A crush of fans circled a flower-graced mosaic in Central Park's Strawberry Fields and sang lyrics from "Imagine" yesterday to honor Beatles legend John Lennon on what would have been his 70th birthday.
On the day the Liverpool Lad would have become a septuagenarian, thousands of fans from around the world gathered to remember the superstar who just wanted to give peace a chance.
"His music speaks to people of any nation, any age, and that's why I think so many young people now who never would have known him still find him so appealing," said Karen Kriendler Nelson, 69, who lives nearby and often visits the mosaic that spells out Lennon's song "Imagine."
Joan Acarin and his wife, Laia, visited the memorial during their trip from Spain.
"The values Lennon defended are still alive," said Joan Acarin, 41, a lawyer from Barcelona. "It's the idea that we do not have to fight wars."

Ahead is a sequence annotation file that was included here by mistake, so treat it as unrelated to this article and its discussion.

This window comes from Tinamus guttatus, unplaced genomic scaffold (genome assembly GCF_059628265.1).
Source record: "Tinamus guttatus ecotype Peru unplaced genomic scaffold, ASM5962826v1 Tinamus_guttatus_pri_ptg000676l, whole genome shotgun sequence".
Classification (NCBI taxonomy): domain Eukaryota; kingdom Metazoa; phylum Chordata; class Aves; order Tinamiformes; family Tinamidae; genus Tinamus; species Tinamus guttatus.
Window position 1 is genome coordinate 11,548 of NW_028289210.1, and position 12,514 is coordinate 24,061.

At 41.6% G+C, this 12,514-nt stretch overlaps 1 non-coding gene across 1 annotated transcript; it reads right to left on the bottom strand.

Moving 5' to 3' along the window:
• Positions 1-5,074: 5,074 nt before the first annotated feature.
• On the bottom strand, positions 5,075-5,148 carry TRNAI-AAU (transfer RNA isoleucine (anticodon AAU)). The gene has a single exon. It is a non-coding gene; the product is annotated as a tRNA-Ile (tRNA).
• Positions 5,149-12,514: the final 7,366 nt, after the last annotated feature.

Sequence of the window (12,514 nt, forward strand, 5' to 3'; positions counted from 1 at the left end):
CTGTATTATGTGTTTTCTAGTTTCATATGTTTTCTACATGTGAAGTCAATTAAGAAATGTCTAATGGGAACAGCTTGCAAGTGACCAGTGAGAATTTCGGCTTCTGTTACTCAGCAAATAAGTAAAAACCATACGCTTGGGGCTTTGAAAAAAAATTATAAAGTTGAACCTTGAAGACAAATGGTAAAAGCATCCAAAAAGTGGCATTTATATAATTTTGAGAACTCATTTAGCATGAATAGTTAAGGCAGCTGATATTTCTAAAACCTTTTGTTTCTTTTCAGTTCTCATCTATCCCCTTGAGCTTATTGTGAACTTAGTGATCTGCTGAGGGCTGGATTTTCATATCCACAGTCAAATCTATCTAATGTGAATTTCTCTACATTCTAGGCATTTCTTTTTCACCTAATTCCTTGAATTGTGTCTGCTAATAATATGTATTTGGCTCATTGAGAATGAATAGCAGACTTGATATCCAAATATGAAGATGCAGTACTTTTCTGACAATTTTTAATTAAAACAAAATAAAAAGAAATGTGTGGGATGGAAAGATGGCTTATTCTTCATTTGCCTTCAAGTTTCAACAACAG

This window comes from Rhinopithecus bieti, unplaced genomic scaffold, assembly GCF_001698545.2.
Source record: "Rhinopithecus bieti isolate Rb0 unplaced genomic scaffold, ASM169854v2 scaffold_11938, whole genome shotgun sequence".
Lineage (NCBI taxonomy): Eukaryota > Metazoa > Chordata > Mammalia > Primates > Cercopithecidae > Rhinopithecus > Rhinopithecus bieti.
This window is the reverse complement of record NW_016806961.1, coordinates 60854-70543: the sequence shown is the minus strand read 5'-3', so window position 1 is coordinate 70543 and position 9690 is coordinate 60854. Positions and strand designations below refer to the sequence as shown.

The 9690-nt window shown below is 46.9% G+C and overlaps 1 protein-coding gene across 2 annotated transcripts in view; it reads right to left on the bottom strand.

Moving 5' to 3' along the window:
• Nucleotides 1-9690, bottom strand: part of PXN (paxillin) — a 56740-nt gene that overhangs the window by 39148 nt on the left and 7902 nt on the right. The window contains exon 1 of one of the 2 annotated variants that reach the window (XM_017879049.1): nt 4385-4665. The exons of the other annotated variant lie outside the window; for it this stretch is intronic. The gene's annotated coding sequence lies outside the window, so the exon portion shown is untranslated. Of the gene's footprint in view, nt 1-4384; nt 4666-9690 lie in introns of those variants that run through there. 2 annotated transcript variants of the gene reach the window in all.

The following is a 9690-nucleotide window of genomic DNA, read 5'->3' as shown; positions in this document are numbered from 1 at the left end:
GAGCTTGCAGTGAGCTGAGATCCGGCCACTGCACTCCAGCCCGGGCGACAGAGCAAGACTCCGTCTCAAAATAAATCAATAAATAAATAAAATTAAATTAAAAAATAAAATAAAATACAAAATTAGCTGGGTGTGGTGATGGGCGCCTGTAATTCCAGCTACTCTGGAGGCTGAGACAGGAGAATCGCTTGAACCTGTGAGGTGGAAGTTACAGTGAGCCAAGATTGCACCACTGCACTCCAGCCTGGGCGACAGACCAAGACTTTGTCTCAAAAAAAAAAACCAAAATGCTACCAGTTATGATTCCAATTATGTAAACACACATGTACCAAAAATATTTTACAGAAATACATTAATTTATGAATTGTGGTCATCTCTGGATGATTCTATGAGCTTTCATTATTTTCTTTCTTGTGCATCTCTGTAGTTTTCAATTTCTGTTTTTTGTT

Fans began arriving Friday, spilling onto the sidewalk of Central Park West, where Lennon and wife Yoko Ono lived in the Dakota building for nine years. He was shot to death by a deranged gunman as he came home on the evening of Dec. 8, 1980.
This year, the memorial includes a mosaic donated by the city of Naples, Italy. A plaque lists 121 countries that endorse Strawberry Fields as a Garden of Peace.
In Liverpool, Lennon's first wife, Cynthia and, their son, Julian, unveiled a sculpture to celebrate his life.
The two held hands and joined the crowd in singing Lennon's "Give Peace a Chance." "I think the mourning is over for John. I think it's time to celebrate," said Cynthia, 71."Think about his life that was positive and good and just enjoy that." They were married from 1962 to 1968.